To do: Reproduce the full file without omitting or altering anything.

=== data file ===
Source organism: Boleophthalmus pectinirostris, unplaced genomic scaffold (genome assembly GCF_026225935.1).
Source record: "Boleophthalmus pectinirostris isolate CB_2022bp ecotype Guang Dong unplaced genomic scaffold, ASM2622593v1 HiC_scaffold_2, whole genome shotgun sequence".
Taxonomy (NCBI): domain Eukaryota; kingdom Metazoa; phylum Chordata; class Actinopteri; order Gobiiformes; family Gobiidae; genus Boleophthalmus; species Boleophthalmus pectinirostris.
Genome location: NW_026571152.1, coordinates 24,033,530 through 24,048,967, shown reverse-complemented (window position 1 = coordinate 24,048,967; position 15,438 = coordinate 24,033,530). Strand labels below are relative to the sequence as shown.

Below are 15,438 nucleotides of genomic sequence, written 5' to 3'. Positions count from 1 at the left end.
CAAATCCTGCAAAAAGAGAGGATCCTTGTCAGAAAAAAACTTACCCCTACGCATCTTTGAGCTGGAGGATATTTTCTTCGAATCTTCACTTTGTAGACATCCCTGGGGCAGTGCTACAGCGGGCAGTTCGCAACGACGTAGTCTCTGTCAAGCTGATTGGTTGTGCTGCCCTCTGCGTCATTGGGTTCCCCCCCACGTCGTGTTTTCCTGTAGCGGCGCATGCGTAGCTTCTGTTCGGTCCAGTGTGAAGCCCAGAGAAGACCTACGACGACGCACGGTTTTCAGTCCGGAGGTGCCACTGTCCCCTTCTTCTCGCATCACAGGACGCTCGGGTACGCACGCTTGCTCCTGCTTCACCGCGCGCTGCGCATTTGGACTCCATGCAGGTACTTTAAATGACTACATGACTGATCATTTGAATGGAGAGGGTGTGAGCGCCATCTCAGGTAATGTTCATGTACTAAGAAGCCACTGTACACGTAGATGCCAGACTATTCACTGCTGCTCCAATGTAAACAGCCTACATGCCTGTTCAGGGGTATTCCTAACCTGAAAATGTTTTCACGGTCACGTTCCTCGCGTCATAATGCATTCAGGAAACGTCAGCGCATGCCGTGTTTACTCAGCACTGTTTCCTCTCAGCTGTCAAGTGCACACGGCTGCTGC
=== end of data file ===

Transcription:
Source organism: Boleophthalmus pectinirostris, unplaced genomic scaffold (genome assembly GCF_026225935.1).
Source record: "Boleophthalmus pectinirostris isolate CB_2022bp ecotype Guang Dong unplaced genomic scaffold, ASM2622593v1 HiC_scaffold_2, whole genome shotgun sequence".
Taxonomy (NCBI): domain Eukaryota; kingdom Metazoa; phylum Chordata; class Actinopteri; order Gobiiformes; family Gobiidae; genus Boleophthalmus; species Boleophthalmus pectinirostris.
Genome location: NW_026571152.1, coordinates 24,033,530 through 24,048,967, shown reverse-complemented (window position 1 = coordinate 24,048,967; position 15,438 = coordinate 24,033,530). Strand labels below are relative to the sequence as shown.

Below are 15,438 nucleotides of genomic sequence, written 5' to 3'. Positions count from 1 at the left end.
CAAATCCTGCAAAAAGAGAGGATCCTTGTCAGAAAAAAACTTACCCCTACGCATCTTTGAGCTGGAGGATATTTTCTTCGAATCTTCACTTTGTAGACATCCCTGGGGCAGTGCTACAGCGGGCAGTTCGCAACGACGTAGTCTCTGTCAAGCTGATTGGTTGTGCTGCCCTCTGCGTCATTGGGTTCCCCCCCACGTCGTGTTTTCCTGTAGCGGCGCATGCGTAGCTTCTGTTCGGTCCAGTGTGAAGCCCAGAGAAGACCTACGACGACGCACGGTTTTCAGTCCGGAGGTGCCACTGTCCCCTTCTTCTCGCATCACAGGACGCTCGGGTACGCACGCTTGCTCCTGCTTCACCGCGCGCTGCGCATTTGGACTCCATGCAGGTACTTTAAATGACTACATGACTGATCATTTGAATGGAGAGGGTGTGAGCGCCATCTCAGGTAATGTTCATGTACTAAGAAGCCACTGTACACGTAGATGCCAGACTATTCACTGCTGCTCCAATGTAAACAGCCTACATGCCTGTTCAGGGGTATTCCTAACCTGAAAATGTTTTCACGGTCACGTTCCTCGCGTCATAATGCATTCAGGAAACGTCAGCGCATGCCGTGTTTACTCAGCACTGTTTCCTCTCAGCTGTCAAGTGCACACGGCTGCTGC